• If you configure CloudFront to forward headers to your lineage, and if you configure your origin to return the header names to CloudFront in the Vary heading ( for example, Vary:Accept-Charset,Accept-Language ), CloudFront returns the Vary header with those values to the viewer .
    • For information about how CloudFront processes a prize of * in the Vary header, see capacity negotiation .
    • If you configure your origin to include any early values in the Vary header, CloudFront removes the values before returning the answer to the spectator .
  • Via – CloudFront sets the value to the following in the answer to the viewer :
    Via: http-version alphanumeric-string .cloudfront.net
    (CloudFront)

    For exemplar, if the client makes a request over HTTP/1.1, the value is something like the adopt :
    Via: 1.1 1026589cc7887e7a0dc7827b4example.cloudfront.net (CloudFront)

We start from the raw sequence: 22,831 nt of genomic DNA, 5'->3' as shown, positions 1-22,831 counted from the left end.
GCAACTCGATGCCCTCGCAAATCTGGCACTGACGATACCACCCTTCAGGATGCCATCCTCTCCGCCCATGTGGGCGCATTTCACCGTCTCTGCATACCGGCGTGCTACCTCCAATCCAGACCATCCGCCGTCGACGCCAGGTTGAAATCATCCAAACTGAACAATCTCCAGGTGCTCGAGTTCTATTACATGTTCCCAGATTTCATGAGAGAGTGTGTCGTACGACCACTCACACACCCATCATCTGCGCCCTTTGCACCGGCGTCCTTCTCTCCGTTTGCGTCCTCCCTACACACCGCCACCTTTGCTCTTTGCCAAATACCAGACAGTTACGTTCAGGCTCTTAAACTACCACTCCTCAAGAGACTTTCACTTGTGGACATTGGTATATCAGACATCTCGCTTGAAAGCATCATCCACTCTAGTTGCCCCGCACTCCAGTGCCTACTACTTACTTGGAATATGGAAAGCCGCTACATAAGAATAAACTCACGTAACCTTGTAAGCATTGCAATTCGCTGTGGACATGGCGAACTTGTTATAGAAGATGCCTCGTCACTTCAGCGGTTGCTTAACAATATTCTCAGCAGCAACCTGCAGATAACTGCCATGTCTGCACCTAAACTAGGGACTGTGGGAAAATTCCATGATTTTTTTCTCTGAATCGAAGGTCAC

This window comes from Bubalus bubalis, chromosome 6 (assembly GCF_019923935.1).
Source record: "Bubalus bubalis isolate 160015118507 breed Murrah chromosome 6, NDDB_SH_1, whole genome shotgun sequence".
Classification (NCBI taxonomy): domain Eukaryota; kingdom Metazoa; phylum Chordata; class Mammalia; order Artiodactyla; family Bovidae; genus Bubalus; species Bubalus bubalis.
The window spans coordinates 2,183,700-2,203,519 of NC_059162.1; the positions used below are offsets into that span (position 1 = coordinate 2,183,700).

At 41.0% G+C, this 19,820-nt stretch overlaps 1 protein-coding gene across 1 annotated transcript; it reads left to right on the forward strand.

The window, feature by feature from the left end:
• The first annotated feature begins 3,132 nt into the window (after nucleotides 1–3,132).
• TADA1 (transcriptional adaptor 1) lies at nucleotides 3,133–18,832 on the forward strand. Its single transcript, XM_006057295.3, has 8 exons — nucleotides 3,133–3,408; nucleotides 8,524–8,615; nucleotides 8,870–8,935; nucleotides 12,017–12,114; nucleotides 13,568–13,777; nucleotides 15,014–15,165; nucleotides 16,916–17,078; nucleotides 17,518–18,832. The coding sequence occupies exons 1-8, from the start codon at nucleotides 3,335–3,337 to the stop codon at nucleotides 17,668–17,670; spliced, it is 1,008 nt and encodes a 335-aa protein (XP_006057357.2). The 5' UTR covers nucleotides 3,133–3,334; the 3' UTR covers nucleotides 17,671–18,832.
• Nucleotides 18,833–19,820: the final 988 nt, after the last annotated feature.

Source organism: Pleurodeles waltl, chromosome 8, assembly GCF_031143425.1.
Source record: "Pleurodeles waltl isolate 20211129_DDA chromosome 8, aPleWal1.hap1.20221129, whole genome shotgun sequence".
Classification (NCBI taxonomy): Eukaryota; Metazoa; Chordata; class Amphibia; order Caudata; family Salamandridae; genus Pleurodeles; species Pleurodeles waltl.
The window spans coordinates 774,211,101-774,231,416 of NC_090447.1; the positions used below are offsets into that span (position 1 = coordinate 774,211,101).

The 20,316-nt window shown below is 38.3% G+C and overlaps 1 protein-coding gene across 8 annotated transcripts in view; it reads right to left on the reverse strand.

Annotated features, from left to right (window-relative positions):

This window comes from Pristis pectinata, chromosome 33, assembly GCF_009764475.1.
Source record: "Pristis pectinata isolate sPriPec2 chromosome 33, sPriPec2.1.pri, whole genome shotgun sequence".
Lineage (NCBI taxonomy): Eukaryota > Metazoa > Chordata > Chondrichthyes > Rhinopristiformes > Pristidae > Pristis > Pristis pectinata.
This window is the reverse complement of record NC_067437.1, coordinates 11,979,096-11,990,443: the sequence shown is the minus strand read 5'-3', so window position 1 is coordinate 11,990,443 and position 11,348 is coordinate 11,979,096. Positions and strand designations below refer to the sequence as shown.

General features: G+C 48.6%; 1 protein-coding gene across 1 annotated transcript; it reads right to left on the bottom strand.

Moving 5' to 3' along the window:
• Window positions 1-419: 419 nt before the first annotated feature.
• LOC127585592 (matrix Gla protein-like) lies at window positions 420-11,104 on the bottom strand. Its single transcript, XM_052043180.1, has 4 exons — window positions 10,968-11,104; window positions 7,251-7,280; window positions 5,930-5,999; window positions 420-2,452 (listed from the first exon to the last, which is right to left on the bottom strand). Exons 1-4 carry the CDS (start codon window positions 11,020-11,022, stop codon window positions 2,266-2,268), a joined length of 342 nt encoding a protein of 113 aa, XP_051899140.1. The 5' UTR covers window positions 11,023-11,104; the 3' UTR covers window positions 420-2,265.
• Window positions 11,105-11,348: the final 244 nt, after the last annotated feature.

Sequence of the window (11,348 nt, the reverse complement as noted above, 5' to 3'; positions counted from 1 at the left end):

Maximum file size

The utmost size of a reaction body that CloudFront saves in its cache is 30 GB. This includes collocate transfer responses that don ’ thymine specify the Content-Length header value .
When hoard is disabled, CloudFront can retrieve an aim that is larger than 30 GB from the origin and exceed it along to the viewer. however, CloudFront doesn ’ metric ton cache the object .
You can use CloudFront to cache an object that is larger than 30 GB by using range requests to request the objects in parts that are each 30 GB or smaller. CloudFront caches these parts because each of them is 30 GB or smaller. After the spectator retrieves all the parts of the aim, it can reconstruct the original, larger object. For more information, see Use crop requests to cache large objects .

Origin unavailable

If your origin server is unavailable and CloudFront gets a request for an object that is in the edge hoard but that has expired ( for case, because the period of meter specified in the Cache-Control max-age directive has passed ), CloudFront either serves the die interpretation of the object or serves a customs error page. For more information about CloudFront behavior when you ‘ve configured custom-made error pages, see How CloudFront processes errors when you have configured custom error pages .